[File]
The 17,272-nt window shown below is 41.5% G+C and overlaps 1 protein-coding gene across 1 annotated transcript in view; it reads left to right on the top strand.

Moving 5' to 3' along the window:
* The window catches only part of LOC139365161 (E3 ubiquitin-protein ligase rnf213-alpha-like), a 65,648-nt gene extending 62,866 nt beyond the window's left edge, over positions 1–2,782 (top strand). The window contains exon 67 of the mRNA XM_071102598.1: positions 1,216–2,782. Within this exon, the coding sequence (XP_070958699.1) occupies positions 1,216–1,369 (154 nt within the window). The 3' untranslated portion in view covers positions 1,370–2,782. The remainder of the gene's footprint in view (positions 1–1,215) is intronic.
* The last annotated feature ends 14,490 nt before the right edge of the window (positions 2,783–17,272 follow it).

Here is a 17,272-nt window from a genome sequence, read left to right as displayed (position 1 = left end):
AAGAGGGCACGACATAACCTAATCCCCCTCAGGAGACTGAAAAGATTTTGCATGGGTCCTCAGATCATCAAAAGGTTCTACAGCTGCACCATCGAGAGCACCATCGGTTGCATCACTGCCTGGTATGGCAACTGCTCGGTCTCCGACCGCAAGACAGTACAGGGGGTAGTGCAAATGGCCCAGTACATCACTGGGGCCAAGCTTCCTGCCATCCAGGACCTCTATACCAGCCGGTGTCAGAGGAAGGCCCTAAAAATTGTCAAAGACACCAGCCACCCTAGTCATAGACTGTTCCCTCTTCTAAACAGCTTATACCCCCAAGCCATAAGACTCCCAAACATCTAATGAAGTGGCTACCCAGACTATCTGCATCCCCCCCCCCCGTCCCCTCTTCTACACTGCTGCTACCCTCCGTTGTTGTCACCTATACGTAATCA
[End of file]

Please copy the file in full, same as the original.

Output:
The 17,272-nt window shown below is 41.5% G+C and overlaps 1 protein-coding gene across 1 annotated transcript in view; it reads left to right on the top strand.

Moving 5' to 3' along the window:
* The window catches only part of LOC139365161 (E3 ubiquitin-protein ligase rnf213-alpha-like), a 65,648-nt gene extending 62,866 nt beyond the window's left edge, over positions 1–2,782 (top strand). The window contains exon 67 of the mRNA XM_071102598.1: positions 1,216–2,782. Within this exon, the coding sequence (XP_070958699.1) occupies positions 1,216–1,369 (154 nt within the window). The 3' untranslated portion in view covers positions 1,370–2,782. The remainder of the gene's footprint in view (positions 1–1,215) is intronic.
* The last annotated feature ends 14,490 nt before the right edge of the window (positions 2,783–17,272 follow it).

Here is a 17,272-nt window from a genome sequence, read left to right as displayed (position 1 = left end):
AAGAGGGCACGACATAACCTAATCCCCCTCAGGAGACTGAAAAGATTTTGCATGGGTCCTCAGATCATCAAAAGGTTCTACAGCTGCACCATCGAGAGCACCATCGGTTGCATCACTGCCTGGTATGGCAACTGCTCGGTCTCCGACCGCAAGACAGTACAGGGGGTAGTGCAAATGGCCCAGTACATCACTGGGGCCAAGCTTCCTGCCATCCAGGACCTCTATACCAGCCGGTGTCAGAGGAAGGCCCTAAAAATTGTCAAAGACACCAGCCACCCTAGTCATAGACTGTTCCCTCTTCTAAACAGCTTATACCCCCAAGCCATAAGACTCCCAAACATCTAATGAAGTGGCTACCCAGACTATCTGCATCCCCCCCCCCCGTCCCCTCTTCTACACTGCTGCTACCCTCCGTTGTTGTCACCTATACGTAATCA